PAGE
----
• word-internal sequence results from [@]-elision before nasals or laterals of canonical forms
      • oral closure in nasal - plosive and plosive - nasal adjusted to plosive place of articulation throughout
      • accompanied by velic opening as the complete or partial interruption of the air stream is transferred to the glottal valve
      • e.g. könnten [k9nt-q@-n] or halten [halt-q@-n] or Stunden [StUnd-q@-n] or sind noch [zInt-Q-qnOx], instead of the more elaborated canonical pronunciations [k9nt@n][halt@n][StUnd@n][zInt nOx]
      • timing of glottalization
        four possible temporal alignments of glottalization with the sonorant, e.g. /n/ in "könnten"
        1. medial [nqnn], most common in all contexts
        2. final [nqn], next frequent for lenis stops
        3. initial [qnn], next frequent for fortis stops
        4. complete [qnqn]
        glottalization may also extend into preceding vowel
    2. `vowel - (fricative) fortis plosive - consonant' (esp. nasal)
      • higher probability of glottally reinforced plosives (with velic raising) than in (1)
      • in plosive - nasal same place adjustment as in (1)
      • in plosive - nasal velic opening may occur very early after oral occlusion, accompanied by glottal stop or glottalization
      • e.g. zweiten [tsvaI?n], Leipzig [laIp?tsIC], hat nicht [ha? nIC].
  • breathy voice and breathiness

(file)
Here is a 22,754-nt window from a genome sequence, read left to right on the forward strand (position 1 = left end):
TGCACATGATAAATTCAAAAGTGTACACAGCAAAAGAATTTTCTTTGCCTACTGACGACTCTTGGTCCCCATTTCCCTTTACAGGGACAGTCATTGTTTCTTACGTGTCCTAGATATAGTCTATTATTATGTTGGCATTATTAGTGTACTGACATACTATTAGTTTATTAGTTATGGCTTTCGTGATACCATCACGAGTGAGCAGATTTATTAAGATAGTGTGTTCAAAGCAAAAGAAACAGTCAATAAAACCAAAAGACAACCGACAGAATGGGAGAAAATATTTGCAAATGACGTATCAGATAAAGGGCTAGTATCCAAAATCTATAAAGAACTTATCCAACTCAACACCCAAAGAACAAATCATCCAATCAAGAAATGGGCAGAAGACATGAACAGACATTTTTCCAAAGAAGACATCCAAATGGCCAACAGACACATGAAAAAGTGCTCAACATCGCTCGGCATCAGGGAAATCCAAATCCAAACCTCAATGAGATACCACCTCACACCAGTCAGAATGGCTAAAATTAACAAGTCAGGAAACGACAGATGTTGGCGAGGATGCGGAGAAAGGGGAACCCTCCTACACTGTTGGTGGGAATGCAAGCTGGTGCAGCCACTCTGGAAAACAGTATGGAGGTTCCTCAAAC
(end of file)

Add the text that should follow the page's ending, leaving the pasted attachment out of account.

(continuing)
• in complete nasal context of (1) breathy-voiced or voiceless nasals instead of plosives also possible, breathy-voiced especially for lenis
    • must be due to glottal (interarytenoidal) opening: preservation of plosive phonation features, again combined with velic lowering, as required for the environment
    • modal-voice nasal context still interrupted by different type of phonation, reflecting more complex plosive articulations
  • modal voice with(out) F0/amplitude modulation
    • for lenis in nasal context of (1) also further progression to modal voice, e.g. reduction to [nn] in "einverstanden"
    • for fortis only possible in unstressed function words, e.g. "könnten", and elements of compounds, e.g. "-zehnten" in numerals
    • may be complete, or there may be a weak trace of the plosive in the form of a medial amplitude and/or F0 dip in the nasal stretch
    • so speaker can still signal break, albeit towards the low effort end of a reduction scale ranging from plosive to complete nasalization

3.2. The Kiel Corpus of Read/Spontaneous Speech

  • two large, phonetically labelled corpora of read and spontaneous speech for German of approximately 31,500 and 37,500 running words, respectively: `The Kiel Corpus of Read/Spontaneous Speech'
  • basically linear segmental phonemic transcription with componential additions (marking glottalization phenomena amongst others), using the SAMPA alphabet
  • the read corpus and about one half of the spontaneous corpus have also been labelled prosodically using PROLAB, based on the Kiel Intonation Model (KIM)
  • signal analysis and labelling environment xassp
  • distribution of signal and label files on CD-ROM: one for read speech and 3 for spontaneous speech so far
  • lexicon-oriented databank with awk retrieval tools
  • library of awk search scripts for large number of phonetic questions, including glottalization phenomena
  • wide array of phonation features related to plosive articulations are examined in these two data bases
    • frequency distributions of the various phenomena, also in relation to unreduced plosive productions
    • comparison for possible speaking style effect
    • analysis is both symbol and signal oriented

3.3. Results of corpus analysis

Table 1